Conservationist Chris Packham treated TV viewers to a scenic treat as he walked alongside one of the country’s oldest waterways in BBC2’s ‘The Walk That Made Me’ this week.
From Eastleigh, Hampshire, along the River Itchen and on towards historic Winchester Cathedral, TV presenter and campaigner Chris shared childhood memories and revealed how the trail had helped inspire his love of nature.
As well showing how walking the path helped boost his mental health, the programme – which aired on Wednesday, and is now available on iPlayer (https://bbc.in/3zRubyO) – also offered glimpses of the sights, sounds and wildlife that can be spotted along the route.
Winding through Shawford, Twyford Down and St Catherine’s Hill, a wildlife-rich chalk grassland nature reserve with an abundance of wildflowers and butterflies, the televised route finished outside the Cathedral in the heritage city of Winchester.
Along the way wildlife given a mention included reed buntings, otters, and kingfishers, while the river and banks are also rich habitats for the water vole, white-clawed crayfish, butterflies, and dragonflies.
A classic chalk stream which flows for around 28 miles from mid-Hampshire to Southampton, the River Itchen has international importance and designated as a Site of Special Scientific Interest (SSSI),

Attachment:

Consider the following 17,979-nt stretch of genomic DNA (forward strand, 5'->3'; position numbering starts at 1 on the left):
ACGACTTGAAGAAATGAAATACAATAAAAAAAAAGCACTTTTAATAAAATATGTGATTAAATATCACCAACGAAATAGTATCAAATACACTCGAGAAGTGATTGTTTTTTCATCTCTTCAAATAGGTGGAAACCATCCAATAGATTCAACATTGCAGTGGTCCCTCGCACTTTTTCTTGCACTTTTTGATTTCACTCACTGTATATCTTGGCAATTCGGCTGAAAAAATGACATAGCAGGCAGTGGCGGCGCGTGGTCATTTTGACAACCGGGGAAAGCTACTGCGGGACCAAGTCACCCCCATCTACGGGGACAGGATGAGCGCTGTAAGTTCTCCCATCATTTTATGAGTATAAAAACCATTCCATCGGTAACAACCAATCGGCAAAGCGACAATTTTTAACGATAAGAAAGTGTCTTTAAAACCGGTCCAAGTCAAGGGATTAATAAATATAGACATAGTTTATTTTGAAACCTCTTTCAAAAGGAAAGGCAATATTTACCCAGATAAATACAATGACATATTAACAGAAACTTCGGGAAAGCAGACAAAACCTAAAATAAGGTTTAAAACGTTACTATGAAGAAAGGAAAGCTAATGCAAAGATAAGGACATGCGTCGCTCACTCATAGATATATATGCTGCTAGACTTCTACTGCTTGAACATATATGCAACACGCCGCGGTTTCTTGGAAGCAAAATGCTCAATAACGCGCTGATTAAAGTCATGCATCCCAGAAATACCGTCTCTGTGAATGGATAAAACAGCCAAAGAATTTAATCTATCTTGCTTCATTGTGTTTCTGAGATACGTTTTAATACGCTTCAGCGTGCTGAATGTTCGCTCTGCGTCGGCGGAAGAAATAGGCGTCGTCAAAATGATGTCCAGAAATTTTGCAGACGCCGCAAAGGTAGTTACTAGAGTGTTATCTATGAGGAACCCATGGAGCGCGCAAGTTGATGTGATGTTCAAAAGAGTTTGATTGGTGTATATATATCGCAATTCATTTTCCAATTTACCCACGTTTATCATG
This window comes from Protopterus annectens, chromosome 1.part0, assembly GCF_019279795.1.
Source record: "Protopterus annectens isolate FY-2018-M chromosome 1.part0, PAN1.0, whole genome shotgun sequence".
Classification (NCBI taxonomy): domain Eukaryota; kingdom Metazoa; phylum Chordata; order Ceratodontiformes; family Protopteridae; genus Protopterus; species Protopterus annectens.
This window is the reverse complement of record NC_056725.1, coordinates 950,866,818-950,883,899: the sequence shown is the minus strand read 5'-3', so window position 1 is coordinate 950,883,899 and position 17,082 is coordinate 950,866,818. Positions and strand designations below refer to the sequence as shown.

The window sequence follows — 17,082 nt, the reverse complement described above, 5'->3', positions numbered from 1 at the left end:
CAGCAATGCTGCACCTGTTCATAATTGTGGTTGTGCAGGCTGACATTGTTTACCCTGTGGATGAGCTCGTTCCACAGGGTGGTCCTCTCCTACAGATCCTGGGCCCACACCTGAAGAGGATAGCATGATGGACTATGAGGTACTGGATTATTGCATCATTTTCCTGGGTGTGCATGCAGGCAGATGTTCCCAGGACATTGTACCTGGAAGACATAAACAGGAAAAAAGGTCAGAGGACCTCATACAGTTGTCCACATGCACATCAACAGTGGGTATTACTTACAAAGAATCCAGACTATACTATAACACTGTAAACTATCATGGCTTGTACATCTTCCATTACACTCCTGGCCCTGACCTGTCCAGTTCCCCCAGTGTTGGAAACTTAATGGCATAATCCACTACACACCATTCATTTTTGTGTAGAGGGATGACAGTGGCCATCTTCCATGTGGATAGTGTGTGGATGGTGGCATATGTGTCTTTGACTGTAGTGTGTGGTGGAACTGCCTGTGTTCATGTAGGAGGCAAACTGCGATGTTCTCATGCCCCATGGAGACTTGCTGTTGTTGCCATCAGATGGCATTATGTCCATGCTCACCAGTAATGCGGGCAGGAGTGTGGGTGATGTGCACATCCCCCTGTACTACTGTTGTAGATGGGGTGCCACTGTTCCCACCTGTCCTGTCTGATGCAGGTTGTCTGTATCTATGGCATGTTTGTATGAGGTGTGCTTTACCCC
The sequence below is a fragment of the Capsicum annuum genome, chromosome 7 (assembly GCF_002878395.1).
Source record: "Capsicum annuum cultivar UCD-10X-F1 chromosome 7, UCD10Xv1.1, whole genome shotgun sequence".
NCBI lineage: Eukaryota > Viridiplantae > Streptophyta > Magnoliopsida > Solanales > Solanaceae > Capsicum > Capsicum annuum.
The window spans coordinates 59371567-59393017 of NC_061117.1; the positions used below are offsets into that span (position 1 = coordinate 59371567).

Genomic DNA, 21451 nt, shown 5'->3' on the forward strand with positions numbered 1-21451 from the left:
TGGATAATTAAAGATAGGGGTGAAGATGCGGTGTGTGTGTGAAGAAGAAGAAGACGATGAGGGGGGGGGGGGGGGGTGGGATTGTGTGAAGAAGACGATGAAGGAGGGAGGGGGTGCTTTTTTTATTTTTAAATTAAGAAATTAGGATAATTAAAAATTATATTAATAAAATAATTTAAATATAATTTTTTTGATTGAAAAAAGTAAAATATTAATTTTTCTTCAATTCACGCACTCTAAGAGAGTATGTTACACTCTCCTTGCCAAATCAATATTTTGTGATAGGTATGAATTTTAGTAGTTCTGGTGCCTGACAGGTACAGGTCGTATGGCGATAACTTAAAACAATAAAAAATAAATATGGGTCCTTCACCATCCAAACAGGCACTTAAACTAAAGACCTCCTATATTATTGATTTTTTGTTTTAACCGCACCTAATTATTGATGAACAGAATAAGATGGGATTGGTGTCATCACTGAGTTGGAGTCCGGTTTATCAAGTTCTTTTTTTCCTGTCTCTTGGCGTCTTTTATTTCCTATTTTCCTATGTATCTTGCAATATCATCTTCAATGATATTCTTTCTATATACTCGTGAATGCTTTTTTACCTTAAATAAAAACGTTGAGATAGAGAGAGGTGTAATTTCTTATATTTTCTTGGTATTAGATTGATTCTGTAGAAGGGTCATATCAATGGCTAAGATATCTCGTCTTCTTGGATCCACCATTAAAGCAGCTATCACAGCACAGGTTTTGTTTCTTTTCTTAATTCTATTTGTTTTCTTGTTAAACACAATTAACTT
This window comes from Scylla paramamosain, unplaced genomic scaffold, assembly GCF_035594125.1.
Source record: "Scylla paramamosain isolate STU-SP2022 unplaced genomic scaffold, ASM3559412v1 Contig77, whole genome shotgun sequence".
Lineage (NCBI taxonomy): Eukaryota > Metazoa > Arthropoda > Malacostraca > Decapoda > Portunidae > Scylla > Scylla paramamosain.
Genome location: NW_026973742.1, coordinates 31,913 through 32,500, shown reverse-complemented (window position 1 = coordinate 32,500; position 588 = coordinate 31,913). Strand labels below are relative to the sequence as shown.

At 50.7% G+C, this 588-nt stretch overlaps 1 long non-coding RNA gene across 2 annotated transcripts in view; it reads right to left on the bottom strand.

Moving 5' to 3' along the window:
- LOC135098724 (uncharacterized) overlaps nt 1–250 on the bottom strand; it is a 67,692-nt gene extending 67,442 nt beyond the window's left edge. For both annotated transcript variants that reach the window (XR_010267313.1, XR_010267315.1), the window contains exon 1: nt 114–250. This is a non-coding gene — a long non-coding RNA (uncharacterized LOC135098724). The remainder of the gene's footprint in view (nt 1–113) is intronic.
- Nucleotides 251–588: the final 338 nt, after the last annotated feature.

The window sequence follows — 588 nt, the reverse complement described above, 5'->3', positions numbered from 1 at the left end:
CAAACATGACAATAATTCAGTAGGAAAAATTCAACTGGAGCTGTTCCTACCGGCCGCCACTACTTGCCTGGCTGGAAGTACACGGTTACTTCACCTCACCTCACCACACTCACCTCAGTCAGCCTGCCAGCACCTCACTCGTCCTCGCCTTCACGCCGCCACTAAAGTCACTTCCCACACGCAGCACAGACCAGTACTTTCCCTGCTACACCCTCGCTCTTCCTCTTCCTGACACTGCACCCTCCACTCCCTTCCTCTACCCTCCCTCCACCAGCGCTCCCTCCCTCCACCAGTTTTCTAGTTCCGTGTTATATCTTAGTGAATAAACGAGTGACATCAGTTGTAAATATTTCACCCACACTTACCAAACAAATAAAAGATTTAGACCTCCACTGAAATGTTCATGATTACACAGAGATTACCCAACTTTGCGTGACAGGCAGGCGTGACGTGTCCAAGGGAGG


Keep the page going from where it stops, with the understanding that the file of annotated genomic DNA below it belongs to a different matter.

For much of its length it is divided into two or more separate channels running parallel to each other, including the Itchen Navigation, constructed in the late 17th century to allow the transport of cargo on barges, which runs for just over 10 miles from Wharf Bridge in Winchester to Woodmill in Southampton.
As well as tackling shorter routes along the river, for a longer walk, follow the whole of The Itchen Way, a 30-mile waymarked trail that tracks the river (https://bit.ly/3zwrkuM).
As well as the wildlife, other attractions along the Itchen include Winchester City Mill, a rare surviving example of an urban working corn mill, which is powered by the fast-flowing river.
Rebuilt in 1743 on the site of a medieval mill, flour has been milled on this site for over 1,000 years. Now a National Trust property, it was restored as a working mill in the 1980s, and every weekend, as well as midweek during school holidays, the mill uses medieval technology to produce fresh wholemeal flour.
Although in the centre of Winchester, the site is also alive with wildlife, including otters. Their regular adventures are captured by a series of motion activated cameras and visitors can enjoy recorded clips and view a live feed (http://bit.ly/2nSH2Rw).
For general tourist information about Hampshire, see www.visit-hampshire.co.uk